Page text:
Don't let your climate hold you back. There are gardeners living in the arctic. You just have to learn and you are in the right place for that.

Happy gardening

    Bookmark   August 14, 2010 at 12:11AM
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Konrad___far_north(3..just outside of Edmonton)

Looks like you have about the same climate.
My garden is in a low spot, so frost could be a week or more sooner.
I still grow Tomatoes, some years I have loads of red ones but this
year it will be less because we have more rain then usual. Also Carrots, some peas and/or snow peas, 2 type of Kale, Russian Spinach, Potatoes, 2 type of bush bean.
Windsor broad beans, Cucumbers, Zucchini, Dill, Asparagus,
Some kind of Chinese Mustard Vegetable for stir fry.
Planted in rows.

    Bookmark   August 14, 2010 at 12:26AM
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Lavender Lass

You asked if people plant in rows, raised beds, etc.

If I were going to plant in a large area, I would look into square foot gardening and modify it a bit. Keep in mind my suggestions will be based on limited experience, but success short term.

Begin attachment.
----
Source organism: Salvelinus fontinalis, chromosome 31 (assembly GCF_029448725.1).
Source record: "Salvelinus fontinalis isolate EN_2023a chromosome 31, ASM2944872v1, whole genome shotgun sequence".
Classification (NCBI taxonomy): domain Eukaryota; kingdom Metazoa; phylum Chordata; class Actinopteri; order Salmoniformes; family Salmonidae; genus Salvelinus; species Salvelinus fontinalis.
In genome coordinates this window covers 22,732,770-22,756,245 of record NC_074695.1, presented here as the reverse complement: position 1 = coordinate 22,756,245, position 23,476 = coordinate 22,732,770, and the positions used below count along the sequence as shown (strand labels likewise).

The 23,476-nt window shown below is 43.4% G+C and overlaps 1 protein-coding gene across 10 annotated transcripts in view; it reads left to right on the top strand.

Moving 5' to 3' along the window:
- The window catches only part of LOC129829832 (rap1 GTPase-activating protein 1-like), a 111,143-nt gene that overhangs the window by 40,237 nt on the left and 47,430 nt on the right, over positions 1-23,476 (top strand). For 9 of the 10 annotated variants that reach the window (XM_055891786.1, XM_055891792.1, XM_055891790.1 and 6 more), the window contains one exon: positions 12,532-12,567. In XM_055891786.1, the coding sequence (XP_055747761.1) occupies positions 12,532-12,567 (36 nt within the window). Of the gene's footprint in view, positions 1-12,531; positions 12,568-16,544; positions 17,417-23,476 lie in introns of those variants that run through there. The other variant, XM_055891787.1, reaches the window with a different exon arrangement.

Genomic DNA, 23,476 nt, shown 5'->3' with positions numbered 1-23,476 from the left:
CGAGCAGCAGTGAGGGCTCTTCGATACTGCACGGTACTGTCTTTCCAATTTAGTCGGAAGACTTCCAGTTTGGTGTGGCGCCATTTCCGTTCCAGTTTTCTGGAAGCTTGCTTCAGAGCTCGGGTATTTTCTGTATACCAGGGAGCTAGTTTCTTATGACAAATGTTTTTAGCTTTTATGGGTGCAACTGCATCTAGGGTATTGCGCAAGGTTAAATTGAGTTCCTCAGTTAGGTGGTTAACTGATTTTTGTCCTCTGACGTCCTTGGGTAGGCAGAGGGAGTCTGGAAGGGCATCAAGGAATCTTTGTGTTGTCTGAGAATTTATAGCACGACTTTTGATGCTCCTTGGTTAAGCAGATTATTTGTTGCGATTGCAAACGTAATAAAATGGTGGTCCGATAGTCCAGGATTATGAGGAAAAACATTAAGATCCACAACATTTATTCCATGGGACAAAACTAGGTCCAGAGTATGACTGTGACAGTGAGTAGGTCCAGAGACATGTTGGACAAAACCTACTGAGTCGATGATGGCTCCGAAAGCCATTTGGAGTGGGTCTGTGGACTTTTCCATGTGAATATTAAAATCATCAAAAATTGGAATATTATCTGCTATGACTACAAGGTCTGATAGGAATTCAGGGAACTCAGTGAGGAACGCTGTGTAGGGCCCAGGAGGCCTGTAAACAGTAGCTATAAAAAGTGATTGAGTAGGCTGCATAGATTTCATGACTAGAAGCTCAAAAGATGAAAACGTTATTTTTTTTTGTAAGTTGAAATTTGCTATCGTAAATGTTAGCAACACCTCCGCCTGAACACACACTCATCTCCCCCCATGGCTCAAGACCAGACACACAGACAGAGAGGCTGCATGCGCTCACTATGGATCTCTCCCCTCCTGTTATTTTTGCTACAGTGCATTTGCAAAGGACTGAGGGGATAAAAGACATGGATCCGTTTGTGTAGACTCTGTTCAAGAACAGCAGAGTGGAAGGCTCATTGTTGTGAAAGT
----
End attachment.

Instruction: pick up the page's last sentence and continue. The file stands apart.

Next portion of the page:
Instead of planting in rows, I would try "rows" that are approximately 3 feet wide, depending on how far you can easily reach to the middle. Less wasted space, and the plants closer together shade the ground and conserve water, and I would imagine the area would stay a little warmer (?) You could mulch small pathways between your 3 foot wide rows.

One thing I really like to do is plant carrots and peas together in alternate small rows. Obviously one grows up and one grows down, so by the time your carrots need extra room, your peas are finished and you pull them out, giving the carrots more room.

Good luck with your new garden!

    Bookmark   August 14, 2010 at 12:24PM
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northspruce(z3a MB CDA)

At my old house, I had a 50'x50' tilled vegetable plot. I used to grow almost anything that had a short enough season.

Now I have only one 4'x8' raised bed, which I posted about in the other thread. I grow tomatoes, green beans and peas at the moment. I'm planning to build a second bed when my dying elm tree comes out this fall.

    Bookmark   August 14, 2010 at 1:30PM
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DrHorticulture_(Z3 Central Saskatchewan)

Hi, welcome to the forum.